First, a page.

Atheneum/Caitlyn Dlouhy. Apr. 2023. 336p. Tr $19.99. ISBN 9781665904162.
Gr 9 Up–De Leon (Don’t Ask Me Where I’m From) tackles stereotypes and thoroughly unravels reductive narratives about immigration in this excellent work. Maya has hopes and dreams of a career in fashion design, winning a school contest, and living her best life in Guatemala City. She attends a well-funded 21st-century private school, has deep generational ties to her community, and a best friend she loves like a sister. This is also a love letter to Guatemala, rich in volcanoes, ancestral villages, textiles, cuisine, fútbol, and the Xetulul theme park. But when Maya witnesses a murder, she and her mother must flee their beloved country to save their lives, and the rest of the novel becomes a fast-paced race to the U.S. border. They are captured as they cross the Rio Grande, and the novel shifts from the suspense genre into a documentary of the detailed horror of the detention and dehumanization experienced by migrants from the global south. The asylum process reduces Maya’s choices to staying in the U.S. and “making something new from the wreckage” of her life, or going back to Guatemala to reunite with her deported mother. This is an important work that provides readers a nuanced look at a community that is often spoken of with disparaging clichés: illegal, poor, illiterate. De Leon’s novel offers readers an access point to a more complete picture of asylum seekers and a thoughtful reflection for those who have lived through a similar experience.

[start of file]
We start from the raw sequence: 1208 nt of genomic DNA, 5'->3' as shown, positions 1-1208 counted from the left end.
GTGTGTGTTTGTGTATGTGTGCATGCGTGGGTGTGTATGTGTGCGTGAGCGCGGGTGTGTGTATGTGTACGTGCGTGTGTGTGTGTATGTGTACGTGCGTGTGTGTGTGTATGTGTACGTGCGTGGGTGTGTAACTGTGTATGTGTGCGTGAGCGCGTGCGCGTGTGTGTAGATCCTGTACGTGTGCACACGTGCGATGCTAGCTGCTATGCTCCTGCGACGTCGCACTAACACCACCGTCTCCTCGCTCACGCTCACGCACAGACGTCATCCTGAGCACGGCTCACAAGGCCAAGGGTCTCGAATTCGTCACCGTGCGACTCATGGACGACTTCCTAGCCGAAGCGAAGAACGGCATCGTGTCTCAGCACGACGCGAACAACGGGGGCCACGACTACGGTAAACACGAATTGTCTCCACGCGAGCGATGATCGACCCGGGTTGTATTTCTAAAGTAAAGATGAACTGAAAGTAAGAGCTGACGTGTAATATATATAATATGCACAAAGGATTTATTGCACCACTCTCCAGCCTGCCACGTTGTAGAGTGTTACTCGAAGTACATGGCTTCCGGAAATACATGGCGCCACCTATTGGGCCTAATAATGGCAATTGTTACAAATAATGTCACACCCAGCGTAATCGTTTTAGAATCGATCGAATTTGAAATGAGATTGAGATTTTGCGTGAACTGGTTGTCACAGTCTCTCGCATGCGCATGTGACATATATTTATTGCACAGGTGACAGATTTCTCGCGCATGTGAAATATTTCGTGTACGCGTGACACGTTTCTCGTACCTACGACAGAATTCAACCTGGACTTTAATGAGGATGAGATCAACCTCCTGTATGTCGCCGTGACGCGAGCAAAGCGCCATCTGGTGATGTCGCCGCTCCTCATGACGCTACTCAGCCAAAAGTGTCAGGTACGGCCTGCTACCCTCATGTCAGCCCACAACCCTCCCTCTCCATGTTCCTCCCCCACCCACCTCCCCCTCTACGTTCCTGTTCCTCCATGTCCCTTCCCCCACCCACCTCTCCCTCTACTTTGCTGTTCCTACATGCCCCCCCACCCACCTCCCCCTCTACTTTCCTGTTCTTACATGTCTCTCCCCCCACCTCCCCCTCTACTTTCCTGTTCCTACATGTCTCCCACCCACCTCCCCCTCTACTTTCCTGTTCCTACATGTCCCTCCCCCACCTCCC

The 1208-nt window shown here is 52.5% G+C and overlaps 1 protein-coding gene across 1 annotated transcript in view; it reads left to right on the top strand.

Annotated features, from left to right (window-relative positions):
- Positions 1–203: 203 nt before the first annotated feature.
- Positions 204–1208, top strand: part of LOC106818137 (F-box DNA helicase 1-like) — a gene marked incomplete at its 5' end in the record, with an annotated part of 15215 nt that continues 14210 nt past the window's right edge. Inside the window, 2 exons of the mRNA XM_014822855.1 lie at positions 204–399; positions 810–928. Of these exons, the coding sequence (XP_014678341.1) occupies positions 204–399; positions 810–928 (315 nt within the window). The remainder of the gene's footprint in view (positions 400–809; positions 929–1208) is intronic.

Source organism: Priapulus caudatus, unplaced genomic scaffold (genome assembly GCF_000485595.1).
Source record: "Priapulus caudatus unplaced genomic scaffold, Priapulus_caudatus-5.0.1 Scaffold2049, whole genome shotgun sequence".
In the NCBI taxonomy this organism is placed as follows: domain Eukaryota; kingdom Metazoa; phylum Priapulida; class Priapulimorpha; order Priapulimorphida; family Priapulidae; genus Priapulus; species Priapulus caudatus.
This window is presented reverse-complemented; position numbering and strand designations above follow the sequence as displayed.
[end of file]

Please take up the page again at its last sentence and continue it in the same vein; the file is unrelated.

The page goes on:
VERDICT Seamlessly woven elements result in a poignant, coming-of-age novel. A standout title.

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